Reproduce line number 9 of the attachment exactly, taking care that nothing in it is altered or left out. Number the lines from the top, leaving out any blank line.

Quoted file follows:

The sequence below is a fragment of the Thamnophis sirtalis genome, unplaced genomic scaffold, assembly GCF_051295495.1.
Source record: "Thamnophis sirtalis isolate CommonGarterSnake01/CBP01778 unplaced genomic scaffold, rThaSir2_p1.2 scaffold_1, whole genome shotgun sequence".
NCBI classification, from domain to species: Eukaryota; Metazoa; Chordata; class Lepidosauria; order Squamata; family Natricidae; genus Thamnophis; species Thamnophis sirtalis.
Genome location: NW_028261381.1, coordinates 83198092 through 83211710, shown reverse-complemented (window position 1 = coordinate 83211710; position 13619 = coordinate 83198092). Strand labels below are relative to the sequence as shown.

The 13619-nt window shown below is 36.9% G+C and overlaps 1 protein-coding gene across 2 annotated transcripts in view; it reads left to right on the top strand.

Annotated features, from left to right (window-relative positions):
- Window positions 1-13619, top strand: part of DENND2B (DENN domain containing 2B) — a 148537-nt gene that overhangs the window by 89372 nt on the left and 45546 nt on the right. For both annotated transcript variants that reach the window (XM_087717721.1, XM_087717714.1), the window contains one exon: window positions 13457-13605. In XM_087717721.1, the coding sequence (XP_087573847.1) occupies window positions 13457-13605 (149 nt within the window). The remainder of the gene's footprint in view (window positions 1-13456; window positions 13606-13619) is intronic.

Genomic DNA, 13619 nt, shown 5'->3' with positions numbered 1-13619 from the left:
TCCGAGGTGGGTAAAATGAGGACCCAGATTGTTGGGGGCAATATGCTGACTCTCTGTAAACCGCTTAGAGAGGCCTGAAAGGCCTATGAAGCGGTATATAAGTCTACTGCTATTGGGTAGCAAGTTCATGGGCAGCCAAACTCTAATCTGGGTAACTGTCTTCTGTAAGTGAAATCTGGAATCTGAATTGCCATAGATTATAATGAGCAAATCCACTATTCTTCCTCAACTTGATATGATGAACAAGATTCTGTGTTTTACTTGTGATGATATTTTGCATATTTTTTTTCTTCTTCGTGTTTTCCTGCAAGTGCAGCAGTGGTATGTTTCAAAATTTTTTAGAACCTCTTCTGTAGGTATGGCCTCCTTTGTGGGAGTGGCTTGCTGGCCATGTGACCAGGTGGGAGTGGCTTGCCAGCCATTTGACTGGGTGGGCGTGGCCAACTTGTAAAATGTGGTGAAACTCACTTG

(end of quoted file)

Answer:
TCCGAGGTGGGTAAAATGAGGACCCAGATTGTTGGGGGCAATATGCTGACTCTCTGTAAACCGCTTAGAGAGGCCTGAAAGGCCTATGAAGCGGTATATAAGTCTACTGCTATTGGGTAGCAAGTTCATGGGCAGCCAAACTCTAATCTGGGTAACTGTCTTCTGTAAGTGAAATCTGGAATCTGAATTGCCATAGATTATAATGAGCAAATCCACTATTCTTCCTCAACTTGATATGATGAACAAGATTCTGTGTTTTACTTGTGATGATATTTTGCATATTTTTTTTCTTCTTCGTGTTTTCCTGCAAGTGCAGCAGTGGTATGTTTCAAAATTTTTTAGAACCTCTTCTGTAGGTATGGCCTCCTTTGTGGGAGTGGCTTGCTGGCCATGTGACCAGGTGGGAGTGGCTTGCCAGCCATTTGACTGGGTGGGCGTGGCCAACTTGTAAAATGTGGTGAAACTCACTTG